While maintaining that basic education services remain a public responsibility, governments have at their disposal several options for ensuring that education imparted is of an acceptable quality without actually being the main provider of education. Publicly financed but privately provided education is one such option. Private management of public institutions is another. In addition, there are several mechanisms for financing private involvement in the education system. In other words, a case can be made for public finance in education, but the provision of schooling need not be public. Nevertheless, all innovative models should be rigorously evaluated.
 

Comments

Submitted by Steve Klees on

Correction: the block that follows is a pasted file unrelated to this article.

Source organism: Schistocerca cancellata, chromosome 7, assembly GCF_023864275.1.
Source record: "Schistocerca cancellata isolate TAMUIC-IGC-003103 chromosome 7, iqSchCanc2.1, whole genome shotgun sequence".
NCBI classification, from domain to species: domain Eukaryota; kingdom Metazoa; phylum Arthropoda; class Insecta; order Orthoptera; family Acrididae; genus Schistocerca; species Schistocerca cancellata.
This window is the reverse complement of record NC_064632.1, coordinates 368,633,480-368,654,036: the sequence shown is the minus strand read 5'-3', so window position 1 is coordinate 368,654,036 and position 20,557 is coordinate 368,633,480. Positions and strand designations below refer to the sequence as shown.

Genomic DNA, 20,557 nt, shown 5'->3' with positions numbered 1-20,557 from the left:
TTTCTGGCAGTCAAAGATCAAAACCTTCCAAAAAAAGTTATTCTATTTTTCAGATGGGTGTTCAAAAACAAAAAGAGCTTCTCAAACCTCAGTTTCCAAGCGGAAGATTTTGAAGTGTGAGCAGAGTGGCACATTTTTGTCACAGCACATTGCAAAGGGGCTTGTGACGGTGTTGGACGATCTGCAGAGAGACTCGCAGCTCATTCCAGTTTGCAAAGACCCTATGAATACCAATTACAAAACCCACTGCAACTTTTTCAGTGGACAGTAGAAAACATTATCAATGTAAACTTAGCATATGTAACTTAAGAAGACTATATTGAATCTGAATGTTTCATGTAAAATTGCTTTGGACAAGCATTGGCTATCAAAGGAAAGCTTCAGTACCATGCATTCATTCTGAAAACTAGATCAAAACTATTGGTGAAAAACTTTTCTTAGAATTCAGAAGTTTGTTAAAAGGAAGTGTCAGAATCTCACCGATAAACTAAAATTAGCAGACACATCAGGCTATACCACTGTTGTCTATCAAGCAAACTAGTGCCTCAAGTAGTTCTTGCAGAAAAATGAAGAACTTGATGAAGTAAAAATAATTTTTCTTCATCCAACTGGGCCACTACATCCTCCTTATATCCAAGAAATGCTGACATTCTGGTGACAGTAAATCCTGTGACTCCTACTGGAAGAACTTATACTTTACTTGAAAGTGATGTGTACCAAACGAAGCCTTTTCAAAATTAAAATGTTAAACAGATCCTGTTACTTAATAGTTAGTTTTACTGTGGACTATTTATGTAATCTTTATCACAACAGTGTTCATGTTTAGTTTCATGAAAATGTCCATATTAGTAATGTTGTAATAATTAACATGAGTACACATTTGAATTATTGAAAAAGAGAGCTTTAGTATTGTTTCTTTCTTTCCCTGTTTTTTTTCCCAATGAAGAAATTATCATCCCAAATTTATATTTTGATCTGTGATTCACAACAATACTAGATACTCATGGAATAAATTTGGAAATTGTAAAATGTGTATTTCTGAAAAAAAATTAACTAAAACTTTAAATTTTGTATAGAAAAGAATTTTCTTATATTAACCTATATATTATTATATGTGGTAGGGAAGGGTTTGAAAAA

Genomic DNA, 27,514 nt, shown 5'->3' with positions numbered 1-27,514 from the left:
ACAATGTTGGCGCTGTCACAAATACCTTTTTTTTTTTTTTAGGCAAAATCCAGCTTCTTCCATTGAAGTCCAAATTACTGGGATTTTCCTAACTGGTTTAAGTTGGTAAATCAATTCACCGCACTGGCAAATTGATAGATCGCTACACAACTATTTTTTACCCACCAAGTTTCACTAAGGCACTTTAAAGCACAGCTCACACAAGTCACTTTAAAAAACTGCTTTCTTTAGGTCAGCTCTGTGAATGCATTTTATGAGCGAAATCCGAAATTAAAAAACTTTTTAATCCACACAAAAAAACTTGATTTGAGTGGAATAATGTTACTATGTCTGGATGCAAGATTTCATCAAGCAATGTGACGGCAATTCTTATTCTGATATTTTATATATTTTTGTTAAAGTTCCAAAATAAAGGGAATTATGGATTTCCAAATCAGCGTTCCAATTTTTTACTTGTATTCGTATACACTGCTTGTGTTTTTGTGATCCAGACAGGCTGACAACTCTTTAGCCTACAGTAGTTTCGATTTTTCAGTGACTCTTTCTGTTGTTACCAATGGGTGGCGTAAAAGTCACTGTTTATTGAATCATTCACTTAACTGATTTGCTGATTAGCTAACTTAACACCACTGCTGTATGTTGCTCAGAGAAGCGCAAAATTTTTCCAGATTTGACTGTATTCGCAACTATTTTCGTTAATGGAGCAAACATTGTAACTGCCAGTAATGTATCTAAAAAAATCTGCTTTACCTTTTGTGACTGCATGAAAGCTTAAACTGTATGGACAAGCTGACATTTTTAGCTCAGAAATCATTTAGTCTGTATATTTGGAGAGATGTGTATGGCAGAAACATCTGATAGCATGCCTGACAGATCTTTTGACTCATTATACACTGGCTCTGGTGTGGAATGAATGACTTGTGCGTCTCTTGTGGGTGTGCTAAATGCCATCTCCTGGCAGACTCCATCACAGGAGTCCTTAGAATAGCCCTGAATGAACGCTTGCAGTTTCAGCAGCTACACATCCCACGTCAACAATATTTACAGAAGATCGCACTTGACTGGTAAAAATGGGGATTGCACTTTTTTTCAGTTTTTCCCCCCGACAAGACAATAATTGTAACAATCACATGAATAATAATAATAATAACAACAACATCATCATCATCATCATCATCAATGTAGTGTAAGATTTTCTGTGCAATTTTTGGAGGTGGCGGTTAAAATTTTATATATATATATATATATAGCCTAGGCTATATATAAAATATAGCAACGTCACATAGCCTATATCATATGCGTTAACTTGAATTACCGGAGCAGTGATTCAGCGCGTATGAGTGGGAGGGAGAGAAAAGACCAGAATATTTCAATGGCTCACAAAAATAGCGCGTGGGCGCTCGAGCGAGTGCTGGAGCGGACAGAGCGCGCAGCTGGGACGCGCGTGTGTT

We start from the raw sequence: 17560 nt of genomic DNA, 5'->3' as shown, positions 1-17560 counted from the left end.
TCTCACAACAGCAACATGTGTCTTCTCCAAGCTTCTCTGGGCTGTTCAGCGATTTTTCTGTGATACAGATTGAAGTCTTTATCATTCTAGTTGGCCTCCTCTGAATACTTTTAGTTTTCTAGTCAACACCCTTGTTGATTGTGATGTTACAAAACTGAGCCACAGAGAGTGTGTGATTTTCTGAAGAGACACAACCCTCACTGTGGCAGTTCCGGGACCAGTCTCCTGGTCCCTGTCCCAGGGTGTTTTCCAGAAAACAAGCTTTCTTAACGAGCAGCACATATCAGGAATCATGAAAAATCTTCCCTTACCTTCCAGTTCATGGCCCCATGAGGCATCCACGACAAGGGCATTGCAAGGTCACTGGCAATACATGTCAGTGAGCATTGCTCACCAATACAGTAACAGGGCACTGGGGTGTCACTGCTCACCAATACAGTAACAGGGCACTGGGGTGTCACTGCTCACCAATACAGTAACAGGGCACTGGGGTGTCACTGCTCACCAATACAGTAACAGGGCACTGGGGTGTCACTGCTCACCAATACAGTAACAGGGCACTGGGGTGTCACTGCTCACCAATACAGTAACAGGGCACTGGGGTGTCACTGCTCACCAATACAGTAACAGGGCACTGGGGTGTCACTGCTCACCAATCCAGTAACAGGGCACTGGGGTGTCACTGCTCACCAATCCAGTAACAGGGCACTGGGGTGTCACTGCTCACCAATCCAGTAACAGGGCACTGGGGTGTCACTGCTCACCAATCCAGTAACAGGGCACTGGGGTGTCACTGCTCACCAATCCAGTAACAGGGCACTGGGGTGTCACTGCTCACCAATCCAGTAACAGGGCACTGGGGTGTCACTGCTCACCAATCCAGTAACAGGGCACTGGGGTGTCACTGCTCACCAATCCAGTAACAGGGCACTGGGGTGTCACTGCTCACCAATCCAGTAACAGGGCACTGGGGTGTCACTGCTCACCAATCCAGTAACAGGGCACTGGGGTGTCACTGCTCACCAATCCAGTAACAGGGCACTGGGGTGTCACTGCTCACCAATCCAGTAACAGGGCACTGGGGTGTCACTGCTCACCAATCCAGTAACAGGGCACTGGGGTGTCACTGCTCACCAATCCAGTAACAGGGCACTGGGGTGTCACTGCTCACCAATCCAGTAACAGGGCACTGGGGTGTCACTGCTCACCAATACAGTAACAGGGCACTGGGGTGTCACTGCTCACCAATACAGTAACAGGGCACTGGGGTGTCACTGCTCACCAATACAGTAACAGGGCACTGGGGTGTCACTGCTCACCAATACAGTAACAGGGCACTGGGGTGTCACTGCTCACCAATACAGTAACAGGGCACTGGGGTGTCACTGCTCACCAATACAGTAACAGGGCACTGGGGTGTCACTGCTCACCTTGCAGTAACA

Public intellectuals have a long history of speaking out in the public interest about the issues of the day. Today we have a new phenomenon -- private intellectuals -- like Harry Patrinos, Michael Barber, and James Tooley -- who speak out against the public interest to promote the private market. Of course, they try to convince us that up is down and that market solutions in education are actually in the public interest. But what they offer is a superficial argument based on ideology, illogic, and biased evidence. Take the supply-side claim that “the private sector is stepping in to meet demand that the public sector is unable to meet.” This is linked to the common demand-side claim that “even some of the poor are voting with their feet by sending their children to fee-paying private schools instead of free public schools.” Supply meets demand in this happy tale of “expanded choice.” To the contrary, this is a story of restricted choice. Why is the public sector unable to meet demand? Why are some of the poor sending their children to private schools? Why? The answer is because for the last 30 years we have so decimated public education and other public services that, in many places, public schools have huge class sizes, untrained teachers, few learning materials, and dilapidated facilities. Nor are public schools free as local fees continue to be ubiquitous. Parents have fewer choices than ever before, and, in this context, it is not at all surprising that some send their children to a private school. But what is a rational private choice is far from the public interest. These private intellectuals would have us give up on our public schools, forget about what has given many nations a common heritage, a functioning democracy, and a multicultural environment. Of course, public schools have not been perfect at doing so, but turning education over to the private sector, as these private intellectuals advocate, is a great step backwards. Even with public regulation, private schools will offer much less of a common experience. And most importantly, they will further stratify the system into rich and poor. Public schools are far too stratified as is. But in every country that increases private education, that stratification is exacerbated. “Low cost education for the poor” simply increases stratification among the poor. Private intellectuals actually have a “solution” for this problem – as incredible as it is. After spending much of their intellectual capital recounting how reliance on the private market can be very innovative, efficient, and, yes, even equitable, they then turn around and want to finance their private market publicly! That is, they say let the government pay for people to go to private schools (although not pay enough to go to the wealthy private schools where they send their children). Well, which is it? They claim the inefficiency of government and the efficiency of the private sector. Yet they hold out their hands for government subsidies. And this is personal. I have become convinced that most private intellectuals do not think they should be paying much in the way of tax dollars for public schooling, and, if they have to, they should get a rebate from the government to subsidize the tuition at their children's wealthy private school. Decades of research overwhelmingly shows that private schools are generally no different nor any better than public schools. This may appear counter-intuitive, but that is because, in most countries, private schools get more advantaged students than public students. When research asks how would similar students do in the two environments, by controlling for background characteristics, public schools do as well as private schools (and as well as charter schools). The reason Patrinos and his private intellectual pals find differently is because they only look at research done by themselves and their supporters. The myopic and biased nature of World Bank research has been critiqued for decades for this very reason, and it continues without abatement. I challenge them to fully release the data they cite and to fully describe the methods they use, and I predict that even their own data can be reasonably used to argue the opposite of their conclusions. There is nothing innovative about cheap, low-cost education. Studies have shown that private schools are no more innovative than public schools, perhaps even less so. This blog by Patrinos was first published on the website of Pearson called Affordable Learning. Pearson is specifically oriented to making money by selling education. In whose interests are such solutions? Cheap solutions are no way to move us forward to the improvements education needs. Agencies like the World Bank have focused on private solutions over the long haul as a way of breaking the power of organized labor, that is, teacher unions. Look, for example, at the writing of Shanta Devarajan, World Bank Chief Economist for Africa, and see the contempt that the Bank has for teachers and their organizations. And this is directed much more broadly, as the Washington Consensus has long preached free markets and flexible labor, the latter a euphemism for shutting down unions. What we have is a bunch of true believer, free marketeers directing global education policy. We need the Human Development Network of the Bank, where Patrinos works, to re-evaluate its Learning for All 2020 Strategy. I, along with Joel Samoff of Stanford University and Nelly Stromquist of the University of Maryland, recently edited a book, with contributions of 14 scholars from around the world, on exactly that topic: The World Bank and Education: Critiques and Alternatives. Patrinos and the other private intellectuals would do well to read it. Steven J. Klees University of Maryland